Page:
Charities need to do more to recruit ‘millennials’ (people aged 18-35 years) to their boards in a bid to stay more relevant to modern society and future proof their organisations, urges Trustees Unlimited.
The report titled: More to Give: London Millennials Working Towards a Better World, which coincides with Trustees Week (2-8 November) found that 53 per cent of under-35s working full time in London are wanting to volunteer more than they do, rising to 60 per cent in the younger 18-24 age group.
Ian Joseph, Chief Executive of Trustees Unlimited, which provides recruitment solutions to non-for-profit organisations, says: “Charities are missing out a huge pool of young talent and the significant benefits they could bring to their organisations.
“Millennials have grown up in a technical era and can harness social media to engage their own generation in fundraising. They also bring energy, enthusiasm and they are our future generation of business leaders and pioneers. On the flip side, they can learn new skills, enhance their employability and progress professionally – it’s a real win-win.”
According to the ‘The ‘Young Trustees Guide’ launched by the Charities Aid Foundation fewer than 2 per cent of charities in the UK have a person under 24 serving as a trustee and the average age of a board member is 57.
“We’re calling on all UK charities during Trustees Week to re-think their trustee recruitment strategies and appeal to younger people, such as using social media and other recruitment methods to attract them. We believe this will make their boards stronger, improve governance and decision making and make for greater innovation – ultimately helping to future proof the charity for many years to come,” added Joseph.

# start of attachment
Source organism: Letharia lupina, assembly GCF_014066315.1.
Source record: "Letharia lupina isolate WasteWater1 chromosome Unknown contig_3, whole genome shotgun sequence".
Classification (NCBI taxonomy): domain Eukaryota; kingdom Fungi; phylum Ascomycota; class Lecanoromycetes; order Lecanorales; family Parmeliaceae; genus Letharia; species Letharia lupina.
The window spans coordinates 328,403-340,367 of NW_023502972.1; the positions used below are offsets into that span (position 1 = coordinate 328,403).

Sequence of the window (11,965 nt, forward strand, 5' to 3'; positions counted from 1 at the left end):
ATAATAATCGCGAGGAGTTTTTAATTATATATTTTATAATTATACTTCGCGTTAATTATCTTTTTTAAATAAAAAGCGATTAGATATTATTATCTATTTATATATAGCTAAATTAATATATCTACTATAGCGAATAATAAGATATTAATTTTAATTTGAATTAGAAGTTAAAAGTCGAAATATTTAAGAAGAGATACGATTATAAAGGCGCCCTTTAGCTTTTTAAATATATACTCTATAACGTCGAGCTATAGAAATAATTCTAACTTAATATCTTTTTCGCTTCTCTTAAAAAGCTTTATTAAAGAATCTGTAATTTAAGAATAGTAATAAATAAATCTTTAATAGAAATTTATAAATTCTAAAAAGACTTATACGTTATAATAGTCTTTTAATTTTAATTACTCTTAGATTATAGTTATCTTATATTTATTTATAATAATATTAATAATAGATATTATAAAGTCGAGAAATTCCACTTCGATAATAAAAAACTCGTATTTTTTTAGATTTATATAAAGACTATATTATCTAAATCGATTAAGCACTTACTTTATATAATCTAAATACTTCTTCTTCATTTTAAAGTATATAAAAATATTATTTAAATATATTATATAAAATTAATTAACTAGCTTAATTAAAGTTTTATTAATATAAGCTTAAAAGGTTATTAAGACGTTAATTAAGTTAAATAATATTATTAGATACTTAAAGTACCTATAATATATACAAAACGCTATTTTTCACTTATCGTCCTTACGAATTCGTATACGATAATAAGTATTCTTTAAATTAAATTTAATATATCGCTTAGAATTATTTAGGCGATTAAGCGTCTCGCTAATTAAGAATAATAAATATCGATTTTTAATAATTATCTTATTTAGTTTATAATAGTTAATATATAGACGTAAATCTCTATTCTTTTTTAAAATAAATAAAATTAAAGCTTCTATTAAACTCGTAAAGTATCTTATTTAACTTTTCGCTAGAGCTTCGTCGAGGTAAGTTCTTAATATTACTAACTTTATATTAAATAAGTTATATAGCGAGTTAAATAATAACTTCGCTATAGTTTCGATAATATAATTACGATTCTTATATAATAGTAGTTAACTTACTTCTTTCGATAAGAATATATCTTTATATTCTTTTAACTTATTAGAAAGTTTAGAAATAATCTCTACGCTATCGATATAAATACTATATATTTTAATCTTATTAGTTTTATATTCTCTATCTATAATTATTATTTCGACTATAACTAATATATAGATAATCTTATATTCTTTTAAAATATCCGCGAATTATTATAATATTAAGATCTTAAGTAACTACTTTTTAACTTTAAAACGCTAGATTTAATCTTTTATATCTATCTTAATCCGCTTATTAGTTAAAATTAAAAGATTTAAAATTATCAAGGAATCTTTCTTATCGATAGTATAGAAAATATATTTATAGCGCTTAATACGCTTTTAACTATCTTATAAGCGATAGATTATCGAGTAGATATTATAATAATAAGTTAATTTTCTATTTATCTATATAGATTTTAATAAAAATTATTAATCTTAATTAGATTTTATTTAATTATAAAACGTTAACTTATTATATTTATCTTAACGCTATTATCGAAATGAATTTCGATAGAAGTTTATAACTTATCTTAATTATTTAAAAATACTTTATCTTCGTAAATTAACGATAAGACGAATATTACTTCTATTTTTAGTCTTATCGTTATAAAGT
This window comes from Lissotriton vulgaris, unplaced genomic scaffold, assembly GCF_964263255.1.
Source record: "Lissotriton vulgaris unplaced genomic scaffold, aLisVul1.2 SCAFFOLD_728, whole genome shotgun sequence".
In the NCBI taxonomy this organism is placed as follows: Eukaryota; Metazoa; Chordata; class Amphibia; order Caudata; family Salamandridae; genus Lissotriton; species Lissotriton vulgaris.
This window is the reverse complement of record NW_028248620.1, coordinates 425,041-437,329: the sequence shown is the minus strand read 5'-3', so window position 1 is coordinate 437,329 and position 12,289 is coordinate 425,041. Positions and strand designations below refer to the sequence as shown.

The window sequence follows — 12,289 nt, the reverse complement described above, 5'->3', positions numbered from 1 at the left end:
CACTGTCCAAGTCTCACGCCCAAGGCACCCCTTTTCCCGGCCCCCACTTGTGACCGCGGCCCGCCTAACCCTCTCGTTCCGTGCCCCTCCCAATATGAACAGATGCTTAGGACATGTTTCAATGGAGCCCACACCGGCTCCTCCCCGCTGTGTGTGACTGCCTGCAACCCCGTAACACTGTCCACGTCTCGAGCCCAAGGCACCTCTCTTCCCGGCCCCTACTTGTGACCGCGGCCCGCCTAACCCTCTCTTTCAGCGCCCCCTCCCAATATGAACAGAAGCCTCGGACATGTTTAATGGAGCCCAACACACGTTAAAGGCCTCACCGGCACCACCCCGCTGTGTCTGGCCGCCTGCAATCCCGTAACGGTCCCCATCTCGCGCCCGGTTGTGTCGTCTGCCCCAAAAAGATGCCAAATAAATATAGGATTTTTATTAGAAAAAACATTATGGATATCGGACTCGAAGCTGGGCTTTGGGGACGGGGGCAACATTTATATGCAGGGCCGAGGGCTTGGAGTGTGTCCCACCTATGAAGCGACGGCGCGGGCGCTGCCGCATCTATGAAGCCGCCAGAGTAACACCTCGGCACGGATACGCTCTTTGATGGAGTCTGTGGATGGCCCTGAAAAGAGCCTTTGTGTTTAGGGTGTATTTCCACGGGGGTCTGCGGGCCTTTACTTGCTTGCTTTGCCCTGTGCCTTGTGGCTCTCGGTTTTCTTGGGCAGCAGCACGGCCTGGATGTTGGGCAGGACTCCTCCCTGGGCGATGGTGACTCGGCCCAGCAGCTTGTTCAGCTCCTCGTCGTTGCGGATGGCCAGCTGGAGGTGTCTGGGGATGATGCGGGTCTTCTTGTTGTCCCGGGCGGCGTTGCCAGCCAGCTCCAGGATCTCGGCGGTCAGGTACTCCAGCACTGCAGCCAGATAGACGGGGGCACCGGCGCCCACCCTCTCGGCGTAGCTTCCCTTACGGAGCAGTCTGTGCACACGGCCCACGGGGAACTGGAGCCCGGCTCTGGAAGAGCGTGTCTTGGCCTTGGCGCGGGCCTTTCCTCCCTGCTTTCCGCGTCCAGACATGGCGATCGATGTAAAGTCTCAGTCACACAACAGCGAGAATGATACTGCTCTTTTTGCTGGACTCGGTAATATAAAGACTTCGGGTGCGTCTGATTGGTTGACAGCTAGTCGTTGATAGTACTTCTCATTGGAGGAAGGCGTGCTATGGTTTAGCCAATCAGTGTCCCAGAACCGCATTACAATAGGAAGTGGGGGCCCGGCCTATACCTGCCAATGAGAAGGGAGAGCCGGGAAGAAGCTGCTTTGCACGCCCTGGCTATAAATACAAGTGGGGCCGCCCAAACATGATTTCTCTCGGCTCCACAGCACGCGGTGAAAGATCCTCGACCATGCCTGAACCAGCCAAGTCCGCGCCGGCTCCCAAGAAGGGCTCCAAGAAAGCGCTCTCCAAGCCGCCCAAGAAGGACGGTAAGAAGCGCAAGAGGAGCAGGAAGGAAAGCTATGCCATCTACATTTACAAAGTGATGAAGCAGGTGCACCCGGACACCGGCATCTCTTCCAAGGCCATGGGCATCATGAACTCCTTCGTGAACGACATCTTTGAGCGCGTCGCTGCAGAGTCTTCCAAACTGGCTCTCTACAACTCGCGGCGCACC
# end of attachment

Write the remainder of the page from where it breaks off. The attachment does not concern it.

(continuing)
The More to Give report highlights the importance of workplace schemes and initiatives in encouraging younger people to volunteer with over one-quarter (26 per cent) of those under-35s surveyed mentioning it as a positive influence. Over three-fifths of under-35s agree opportunities at work to get involved in supporting charities help employees to develop work-related skills (62 per cent).
Trustees Unlimited is currently running such a scheme with Barclays, law firm Weil, Gotshal & Manges and others, to encourage their employees onto charity boards.
Justin Davis Smith, Executive Director of Volunteering and Development at NCVO, agreed that the future of the sector depended on finding better ways of harnessing the enthusiasm and skills of young people as volunteers particularly in governance and leadership positions.
He said: “The sector is beginning to recognise it is missing the fresh perspectives young people can bring and many organisations are now changing their strategies to attract them.”